where, A is the underlying area, θmax is the peak frequency, and ω is the width at y(θmax)/2. Lorentzian fittings allowed to find the resonance phases (RF = θmax) and to calculate RA = y(θmax)/ω, which corresponds to the quality factor Q in resonance literature and characterizes a resonator's bandwidth relative to its center delay. The goodness of fit was assessed by calculating the squared correlation factor, R2. Q is normally used in signal processing theory and describes the tendency of a signal to show resonance vs. monotonic roll-off.
The E/I response space representation also distinguishes between different settings of the GABA tonic current when the phasic component is zero.
where H(S) is the entropy of the E/I input space and MI quantifies the mutual information of the measured parameters P (P = sn, tw, ttfs). Each SE/I configuration of the E/I space was regarded as an independent stimulus. The cardinality of the stimuli is therefore given by: 4 (MF) × 9 (Pe) × 5 (GoC) × 9 (Pi) = 1620. CFP measures the fraction of SE/I that can be distinguished based on the observation of the whole output generated by the model (i.e., 500 trials for each configuration) and is normalized between 0 (no separation, 100% redundant) and 1 (perfect separation, 0% redundant). CF calculation was performed with the Python module “pyentropy” (Ince et al., 2009) that provides appropriate procedures to robustly estimate MI.
In this paper we have developed a computational model of the cerebellar glomerular microcircuit (Figure 1A) and we have simulated its functionality exploring the response space governed by synaptic inhibition. Simulation results were compared with experimental responses to mossy fiber burst stimulation.
The Effect of Inhibitory Neurotransmission on Granule Cell Responses to Mossy Fiber Bursts
Short high-frequency bursts represent a fundamental pattern of mossy fiber activity (Chadderton et al., 2004). Bursts co-activate granule cells and Golgi cells (D'Angelo et al., 1995; Mapelli et al., 2014). While granule cells depolarization begins, the progressive increase of activity in the inhibitory circuit tends to modulate their response. An early component of inhibition passes through the mossy fiber—Golgi cell—granule cell circuit (feed-forward inhibition), while a late component passes through the mossy fiber—granule cell—Golgi cell—granule cell circuit (feed-back inhibition) (Cesana et al., 2013; D'Angelo et al., 2013).
The impact of inhibitory neurotransmission was investigated by measuring how it modulated granule cell excitation following mossy fiber burst stimulation in acute cerebellar slices (a condition in which feed-forward inhibition prevails). Since metabotropic mechanisms can influence granule cell responses (see (Mapelli et al., 2014) for review), ionotropic effects were isolated using a cocktail of antagonists for mGluRs and GABA-B receptors (CGP35348, CGP55845, MCPG, CPPG) (Figure 1B). Following application of these blockers, on average the number of spikes increased (sn change 39.8 ± 10.5%, p < 0.034, n = 7), the discharge time-window increased (tw change 93.4 ± 43.1% p < 0.034, n = 7) while the time-to-first-spike and first spike standard deviation did not vary significantly (ttfs change −2.3 ± 17.5%, n = 7, p = 0.79; fssd change −1.17 ± 1.34%, n = 7, p = 0.97) (Figure 1C). These results show that metabotropic receptors could modify burst transmission to granule cells indicating that the data to be compared to our cerebellar microcircuit model simulations had to be those obtained in the presence of metabotropic receptor blockers.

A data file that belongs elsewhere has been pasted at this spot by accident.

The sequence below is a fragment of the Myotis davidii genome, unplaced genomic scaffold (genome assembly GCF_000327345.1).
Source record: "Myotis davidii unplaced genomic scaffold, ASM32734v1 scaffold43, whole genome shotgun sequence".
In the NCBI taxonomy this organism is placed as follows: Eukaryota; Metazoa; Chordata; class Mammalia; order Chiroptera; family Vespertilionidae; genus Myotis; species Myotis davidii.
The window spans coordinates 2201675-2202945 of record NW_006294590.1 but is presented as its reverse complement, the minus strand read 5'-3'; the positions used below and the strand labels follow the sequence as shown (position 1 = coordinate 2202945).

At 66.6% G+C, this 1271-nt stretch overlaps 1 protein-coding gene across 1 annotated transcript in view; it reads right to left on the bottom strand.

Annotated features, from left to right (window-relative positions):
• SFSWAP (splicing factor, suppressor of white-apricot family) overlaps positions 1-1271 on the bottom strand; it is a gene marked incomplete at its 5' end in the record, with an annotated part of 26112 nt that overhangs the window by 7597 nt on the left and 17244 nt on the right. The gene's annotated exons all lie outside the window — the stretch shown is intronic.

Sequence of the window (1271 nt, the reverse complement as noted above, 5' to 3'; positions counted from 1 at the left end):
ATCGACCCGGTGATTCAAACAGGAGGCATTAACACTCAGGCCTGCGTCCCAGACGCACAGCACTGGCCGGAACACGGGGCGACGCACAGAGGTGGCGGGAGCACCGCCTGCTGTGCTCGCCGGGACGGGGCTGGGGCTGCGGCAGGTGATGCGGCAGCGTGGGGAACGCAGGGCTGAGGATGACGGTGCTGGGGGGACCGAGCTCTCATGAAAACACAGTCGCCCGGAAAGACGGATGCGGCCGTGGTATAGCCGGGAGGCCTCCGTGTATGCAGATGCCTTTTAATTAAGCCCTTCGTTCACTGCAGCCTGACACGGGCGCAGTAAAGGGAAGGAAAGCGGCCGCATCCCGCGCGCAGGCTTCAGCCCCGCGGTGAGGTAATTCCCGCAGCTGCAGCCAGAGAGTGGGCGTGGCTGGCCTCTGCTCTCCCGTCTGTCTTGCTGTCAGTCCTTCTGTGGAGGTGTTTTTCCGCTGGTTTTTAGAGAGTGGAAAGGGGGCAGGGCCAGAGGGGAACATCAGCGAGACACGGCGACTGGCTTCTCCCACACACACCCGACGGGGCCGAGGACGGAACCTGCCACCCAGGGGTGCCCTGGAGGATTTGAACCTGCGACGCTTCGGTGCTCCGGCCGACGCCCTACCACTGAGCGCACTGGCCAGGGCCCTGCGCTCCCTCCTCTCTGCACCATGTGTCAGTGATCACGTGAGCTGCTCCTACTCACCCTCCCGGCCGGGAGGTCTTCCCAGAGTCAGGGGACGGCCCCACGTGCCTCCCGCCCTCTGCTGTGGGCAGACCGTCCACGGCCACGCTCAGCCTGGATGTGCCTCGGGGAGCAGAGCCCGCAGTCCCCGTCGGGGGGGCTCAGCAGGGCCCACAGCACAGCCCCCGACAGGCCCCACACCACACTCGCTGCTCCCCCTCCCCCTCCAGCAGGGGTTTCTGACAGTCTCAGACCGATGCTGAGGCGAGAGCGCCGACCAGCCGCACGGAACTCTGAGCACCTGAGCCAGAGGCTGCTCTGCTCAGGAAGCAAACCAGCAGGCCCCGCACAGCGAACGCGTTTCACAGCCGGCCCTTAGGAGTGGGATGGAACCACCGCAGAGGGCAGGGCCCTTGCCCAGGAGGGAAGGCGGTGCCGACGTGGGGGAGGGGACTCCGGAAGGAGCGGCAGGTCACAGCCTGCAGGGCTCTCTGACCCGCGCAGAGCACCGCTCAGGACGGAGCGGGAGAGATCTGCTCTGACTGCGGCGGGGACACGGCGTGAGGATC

Inhibitory neurotransmission between Golgi cells and granule cells is mediated by GABA-A receptors, which can be selectively blocked by the GABA-A receptor antagonist, gabazine (Rossi et al., 2003). This receptor antagonist is normally used in a variety of experimental conditions and blocks the phasic and tonic inhibitory processes altogether (Hamann et al., 2002; Nusser and Mody, 2002; Mitchell and Silver, 2003; Rossi et al., 2003; Mapelli et al., 2010a,b; Gandolfi et al., 2013). Following metabotropic receptor blockage (see above), the application of 10 μM gabazine significantly increased number of spikes (68.9 ± 41.1%, p < 0.05, n = 7) and time window (112.6 ± 45.0%, p < 0.04, n = 7) but did not significantly change the time to first spike (2.74 ± 10.83%, p < 0.79, n = 7) or first spike standard deviation (23.4 ± 80.0%, p < 0.32, n = 7) (Figure 1C). Thus, as a whole, GABA-A receptor-mediated inhibition reduced the intensity and duration of granule cell responses without significantly changing the average time of occurrence and precision of the first spike. This was expected considering that Golgi cell inhibition through the feed-forward circuit usually occurs after the granule cell has emitted the first spike.
In each of the recorded granule cells, measurements of EPSCs and IPSCs were obtained at the reversal potential of IPSCs and EPSCs, respectively (Figure 1D). Moreover, the tonic GABA current was estimated by measuring the leakage current before and after gabazine application (not shown). We did not found any significant correlations between the tonic current and the estimated number of active Golgi cell axons (Figure 1F), suggesting that the tonic current was regulated by ambient GABA rather than by phasic neurotransmitter release (for review see Mapelli et al., 2014). Specific simulations showed that changes in the tonic current in the range observed experimentally did not significantly affect the model outcome (<5% difference for spike number, first-spike delay, time-window; data not shown). Therefore, in the model tonic inhibition was set as a fixed value, not correlated with the number of active synapses.